By Eric Jansson
Published by the Financial Times, 10 June 2006
A Chicago weatherman once delivered a radio report on the "mountains of Wisconsin". He referred to some resorts not far beyond Illinois' northern border - getaways frequented on weekends by Chicagoans wearying of the big city: Alpine Valley, Wilmot, a few others.
There was just one problem. Wisconsin has no proper mountains and along its southern frontier, nearest Chicago, there is barely a hill. The only "mountains" within easy driving distance from the city are mere wrinkles in the prairie, rigged up with gondolas. But if they feel like the Alps to northbound pleasure-seekers from Chicago, who cares?
The lesson is that "mountains" are relative, as is so much else in travel and tourism. A tourist's experience has a way of rushing up to satisfy his expectation. The cold hard truth is that Wilmot is a pile of dirt, dumped and grassed over for recreational purposes. But maybe only the locals know it.
As recently as two decades ago, many people from southern Wisconsin - myself among them - were still bewildered by the way world-weary Chicagoans seemed drawn to our state like Israelites to the land of Canaan. No milk, no honey, no giant grapes, yet still they thought of our humble home as the Promised Land.
When state tourism officials tried to capitalise on the cross-border enthusiasm by distributing free car bumper stickers urging visitors to "Escape to Wisconsin", locals cut out the "to" and used them that way.
The misused marketing ploy illustrated Wisconsinites' admirable penchant for smirking self-deprecation. But it also highlighted a certain self-doubt that plagued parts of the state and, above all, the cities - especially Milwaukee, the state's biggest.
It has always been easy to understand why Chicagoans flock north to immerse themselves in Wisconsin's natural beauty: its vast forests and pristine lakes, its hospitable red-barn farm country and splendid golf courses.
But Milwaukee - a proud, brick-built brawler of the 19th century - has been another story. It suffered as many smaller Wisconsin cities did through the middle of the 20th century from a terrible double whammy of modern uglification and early post-industrial failure.
When Chicago was still busy preening itself, teaching the world about skyscrapers, two hours north along Lake Michigan's shore Milwaukee was looking ragged as the giant breweries that once helped to power its economy fell on hard times.
One could have been forgiven for wondering back then if Milwaukee, earlier renowned as America's thriving "Beer Town", would ever again amount to anything more than being Chicago's poor cousin "up north". It was not hard for pessimists to imagine an ignominious fate of monotonous middle-class oblivion for this miniature Mitteleuropa perched precariously in the heart of the New World, with its Germans, Slavs, Scandinavians and Italians mixing with its Africans, Latinos and Irish. The industrial revolution tossed them all together. But where were they going?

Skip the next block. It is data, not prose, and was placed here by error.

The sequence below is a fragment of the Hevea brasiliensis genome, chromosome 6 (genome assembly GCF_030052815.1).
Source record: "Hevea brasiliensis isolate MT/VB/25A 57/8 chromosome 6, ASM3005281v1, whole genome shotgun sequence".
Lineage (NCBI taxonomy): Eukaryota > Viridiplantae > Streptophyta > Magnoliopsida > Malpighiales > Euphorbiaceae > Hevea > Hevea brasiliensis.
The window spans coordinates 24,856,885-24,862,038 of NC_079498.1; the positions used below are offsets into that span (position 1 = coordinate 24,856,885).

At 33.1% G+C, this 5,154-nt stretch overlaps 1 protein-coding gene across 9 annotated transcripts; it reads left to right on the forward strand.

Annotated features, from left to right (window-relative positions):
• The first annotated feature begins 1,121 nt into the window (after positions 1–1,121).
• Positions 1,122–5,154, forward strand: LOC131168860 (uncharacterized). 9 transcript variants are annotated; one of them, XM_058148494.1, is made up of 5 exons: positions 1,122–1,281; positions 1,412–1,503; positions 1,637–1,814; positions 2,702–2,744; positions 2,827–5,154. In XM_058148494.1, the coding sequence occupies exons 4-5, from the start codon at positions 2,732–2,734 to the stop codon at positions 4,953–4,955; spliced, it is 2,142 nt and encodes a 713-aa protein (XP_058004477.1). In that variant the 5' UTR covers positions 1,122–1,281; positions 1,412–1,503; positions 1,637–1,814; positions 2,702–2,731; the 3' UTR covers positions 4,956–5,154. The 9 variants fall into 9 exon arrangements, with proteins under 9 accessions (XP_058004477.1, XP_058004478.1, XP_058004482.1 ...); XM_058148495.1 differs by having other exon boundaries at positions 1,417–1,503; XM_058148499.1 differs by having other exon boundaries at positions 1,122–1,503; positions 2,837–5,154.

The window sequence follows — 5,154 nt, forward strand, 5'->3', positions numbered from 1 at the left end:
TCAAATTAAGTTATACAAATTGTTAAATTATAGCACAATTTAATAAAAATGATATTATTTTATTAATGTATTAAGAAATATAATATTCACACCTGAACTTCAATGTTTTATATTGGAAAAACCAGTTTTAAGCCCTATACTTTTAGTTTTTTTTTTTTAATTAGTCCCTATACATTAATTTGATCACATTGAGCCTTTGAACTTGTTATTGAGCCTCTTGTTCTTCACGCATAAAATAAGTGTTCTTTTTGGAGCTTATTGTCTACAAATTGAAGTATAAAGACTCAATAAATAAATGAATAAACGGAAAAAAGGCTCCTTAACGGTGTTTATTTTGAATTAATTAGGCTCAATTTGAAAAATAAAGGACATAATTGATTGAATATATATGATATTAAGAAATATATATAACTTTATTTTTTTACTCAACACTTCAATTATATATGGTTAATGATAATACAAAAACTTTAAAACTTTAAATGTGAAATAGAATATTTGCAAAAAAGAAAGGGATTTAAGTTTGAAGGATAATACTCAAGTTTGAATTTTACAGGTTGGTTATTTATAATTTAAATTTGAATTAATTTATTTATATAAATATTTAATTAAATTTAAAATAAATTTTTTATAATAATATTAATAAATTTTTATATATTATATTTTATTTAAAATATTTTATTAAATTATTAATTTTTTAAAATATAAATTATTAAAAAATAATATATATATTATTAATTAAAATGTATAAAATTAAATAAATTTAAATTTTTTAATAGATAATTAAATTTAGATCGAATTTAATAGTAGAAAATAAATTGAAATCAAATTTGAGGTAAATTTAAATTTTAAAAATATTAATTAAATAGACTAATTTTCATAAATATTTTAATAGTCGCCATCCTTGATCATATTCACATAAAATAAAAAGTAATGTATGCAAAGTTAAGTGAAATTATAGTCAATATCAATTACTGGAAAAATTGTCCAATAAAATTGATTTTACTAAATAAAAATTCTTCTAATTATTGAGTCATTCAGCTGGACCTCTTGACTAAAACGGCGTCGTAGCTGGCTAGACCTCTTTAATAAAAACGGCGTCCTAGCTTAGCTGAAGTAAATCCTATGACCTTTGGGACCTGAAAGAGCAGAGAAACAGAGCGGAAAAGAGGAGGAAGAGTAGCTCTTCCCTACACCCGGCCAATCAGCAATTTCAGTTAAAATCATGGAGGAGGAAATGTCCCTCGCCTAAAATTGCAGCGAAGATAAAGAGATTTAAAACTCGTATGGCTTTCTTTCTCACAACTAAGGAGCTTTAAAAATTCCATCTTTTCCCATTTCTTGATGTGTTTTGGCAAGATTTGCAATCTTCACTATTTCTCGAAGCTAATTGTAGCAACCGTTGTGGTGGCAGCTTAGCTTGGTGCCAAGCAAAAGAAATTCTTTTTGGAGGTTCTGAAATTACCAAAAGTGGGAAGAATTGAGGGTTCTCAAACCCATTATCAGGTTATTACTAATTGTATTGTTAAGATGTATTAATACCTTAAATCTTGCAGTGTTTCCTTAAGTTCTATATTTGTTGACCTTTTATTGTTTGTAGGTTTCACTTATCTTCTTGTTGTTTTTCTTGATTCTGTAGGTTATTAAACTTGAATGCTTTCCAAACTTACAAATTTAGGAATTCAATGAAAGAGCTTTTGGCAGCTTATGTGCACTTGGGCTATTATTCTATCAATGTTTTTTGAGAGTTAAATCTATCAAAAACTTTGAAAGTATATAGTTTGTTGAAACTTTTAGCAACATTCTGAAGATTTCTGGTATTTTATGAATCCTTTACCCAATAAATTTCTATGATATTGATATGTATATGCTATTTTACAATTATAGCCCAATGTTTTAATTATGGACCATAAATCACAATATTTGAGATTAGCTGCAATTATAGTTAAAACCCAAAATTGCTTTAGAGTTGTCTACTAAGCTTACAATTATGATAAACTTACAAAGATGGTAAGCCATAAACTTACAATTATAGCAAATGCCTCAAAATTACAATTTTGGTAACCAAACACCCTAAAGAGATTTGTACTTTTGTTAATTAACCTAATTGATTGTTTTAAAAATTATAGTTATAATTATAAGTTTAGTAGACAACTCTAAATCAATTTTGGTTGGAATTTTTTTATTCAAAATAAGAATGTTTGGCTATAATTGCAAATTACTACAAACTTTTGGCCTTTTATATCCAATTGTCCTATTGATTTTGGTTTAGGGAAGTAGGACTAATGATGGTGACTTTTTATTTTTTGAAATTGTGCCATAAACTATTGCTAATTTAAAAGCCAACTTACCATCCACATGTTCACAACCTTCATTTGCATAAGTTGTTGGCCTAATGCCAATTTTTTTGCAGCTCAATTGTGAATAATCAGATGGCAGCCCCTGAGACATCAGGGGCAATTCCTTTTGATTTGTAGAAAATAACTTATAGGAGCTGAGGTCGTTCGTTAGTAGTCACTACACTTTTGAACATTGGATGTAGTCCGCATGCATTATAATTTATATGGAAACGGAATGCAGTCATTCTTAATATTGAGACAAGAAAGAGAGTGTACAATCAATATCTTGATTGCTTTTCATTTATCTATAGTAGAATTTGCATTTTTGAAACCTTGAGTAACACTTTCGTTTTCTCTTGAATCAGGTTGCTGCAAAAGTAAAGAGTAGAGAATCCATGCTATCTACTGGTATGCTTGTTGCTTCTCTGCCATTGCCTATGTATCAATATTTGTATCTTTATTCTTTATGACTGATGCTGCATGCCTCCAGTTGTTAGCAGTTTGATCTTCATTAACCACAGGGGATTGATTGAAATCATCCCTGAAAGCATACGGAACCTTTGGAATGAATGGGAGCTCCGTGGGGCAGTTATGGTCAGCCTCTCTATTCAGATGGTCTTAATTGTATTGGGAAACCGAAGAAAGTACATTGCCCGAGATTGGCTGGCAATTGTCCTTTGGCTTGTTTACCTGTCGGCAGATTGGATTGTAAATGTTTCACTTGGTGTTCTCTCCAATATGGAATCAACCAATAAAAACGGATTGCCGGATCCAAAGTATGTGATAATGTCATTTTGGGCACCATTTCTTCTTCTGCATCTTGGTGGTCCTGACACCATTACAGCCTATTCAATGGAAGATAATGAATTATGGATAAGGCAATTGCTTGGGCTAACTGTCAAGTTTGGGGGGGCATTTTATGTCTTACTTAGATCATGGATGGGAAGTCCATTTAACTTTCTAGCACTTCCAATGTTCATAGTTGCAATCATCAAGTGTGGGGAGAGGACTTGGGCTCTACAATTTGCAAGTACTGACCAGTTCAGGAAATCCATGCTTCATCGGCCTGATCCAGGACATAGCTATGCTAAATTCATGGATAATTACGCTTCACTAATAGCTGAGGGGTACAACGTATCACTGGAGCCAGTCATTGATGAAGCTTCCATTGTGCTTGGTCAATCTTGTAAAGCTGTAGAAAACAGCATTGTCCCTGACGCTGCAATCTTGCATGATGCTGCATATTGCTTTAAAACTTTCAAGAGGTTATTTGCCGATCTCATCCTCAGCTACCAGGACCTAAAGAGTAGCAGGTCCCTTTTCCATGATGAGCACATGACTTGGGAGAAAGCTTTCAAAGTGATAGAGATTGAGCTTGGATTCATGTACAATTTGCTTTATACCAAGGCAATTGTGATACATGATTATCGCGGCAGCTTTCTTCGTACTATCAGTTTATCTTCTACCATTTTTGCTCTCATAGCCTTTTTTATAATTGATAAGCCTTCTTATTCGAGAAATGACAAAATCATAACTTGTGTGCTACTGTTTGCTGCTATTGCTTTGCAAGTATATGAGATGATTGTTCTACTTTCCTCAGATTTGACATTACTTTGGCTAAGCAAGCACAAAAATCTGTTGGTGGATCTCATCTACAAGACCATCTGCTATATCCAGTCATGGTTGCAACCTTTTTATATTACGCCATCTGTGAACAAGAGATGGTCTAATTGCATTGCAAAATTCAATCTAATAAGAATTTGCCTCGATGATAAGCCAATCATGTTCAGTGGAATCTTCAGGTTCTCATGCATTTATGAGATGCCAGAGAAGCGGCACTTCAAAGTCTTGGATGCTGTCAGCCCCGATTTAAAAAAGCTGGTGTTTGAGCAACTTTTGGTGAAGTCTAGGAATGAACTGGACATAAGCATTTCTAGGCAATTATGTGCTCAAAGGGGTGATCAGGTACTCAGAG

Milwaukee has spent the past two decades gradually proving any such pessimism wrong.
Although the big breweries are gone, apart from Miller, the fabled motorcycle maker Harley-Davidson remains, and the city's extensive light industry has so far proved itself adaptable in the age of globalisation. Local wealth did not collapse as many once feared it would - it changed.
A certain energy seems to have saved this city of 580,000 from the mediocrity that bedevils other metro centres of similar size in the American Midwest. Visitors find Milwaukee blooming in new and exciting ways.
Interstate 94, the highway north from Chicago, elevated as it enters Milwaukee, sweeps into town over lower and middle-income neighbourhoods: big, century-old houses crying out for reinvestment and streets marked by the mild, niggling poverty that afflicts inner cities of the Great Lakes region.
But poking up from one of those same neighbourhoods, I spot a billboard. It bears, of all apparently incongruous images, a portrait of Johannes Brahms. "Brahms in da Haus," it reads. Only in Milwaukee: gangsta slang, reverence for a great composer, and German, rolled into one.
Curiosity drives me to the Milwaukee Symphony Orchestra in the evening, where I hear Brahms' double concerto for violin and cello played very well. Handsome Uihlein Hall with its 2,300 seats is packed and lively.
In ways like this, Milwaukee exceeds a visitor's expectations and improves on memories of past decades. The city has quietly transformed itself into a cultural gem, even luring cultural tourists from bigger, wealthier Chicago and farther afield - a feat once unimaginable in the days when Wisconsin's top draws were god-given, not man-made.
The symbol of this transformation stands - or rather flaps - today on the broad, blue waterfront where Lake Michigan stretches, a chilly blue, over the horizon.
Visitors cannot know what to think, taking in the sight of the Milwaukee Art Museum's spectacular Quadracci Pavilion, completed in 2001 at a cost of $125m. Is it a bird, a whale, a yacht or just a building? Seen from outside, this white structure with two 50-tonne retractable sun-shade wings, conceived by the Spanish architect Santiago Calatrava, looks like the strangely graceful skeleton of something - but what? The question is never answered.
But to enter the pavilion is to walk into a glass pyramid full of extraordinary angles, reflected light, sun and shadow, sky and water. Here is an extraordinary postmodern show-space for art that draws strength in its form from both a pre-modern faith in beauty and an unmistakably modern zeal for engineering and design.
Its director and chief executive, David Gordon, a former secretary of the Royal Academy in London, boasts that Milwaukee's arts scene "punches above its weight".
But this dynamic remains so little known outside Wisconsin that one simply must go there to absorb the impact of that punch.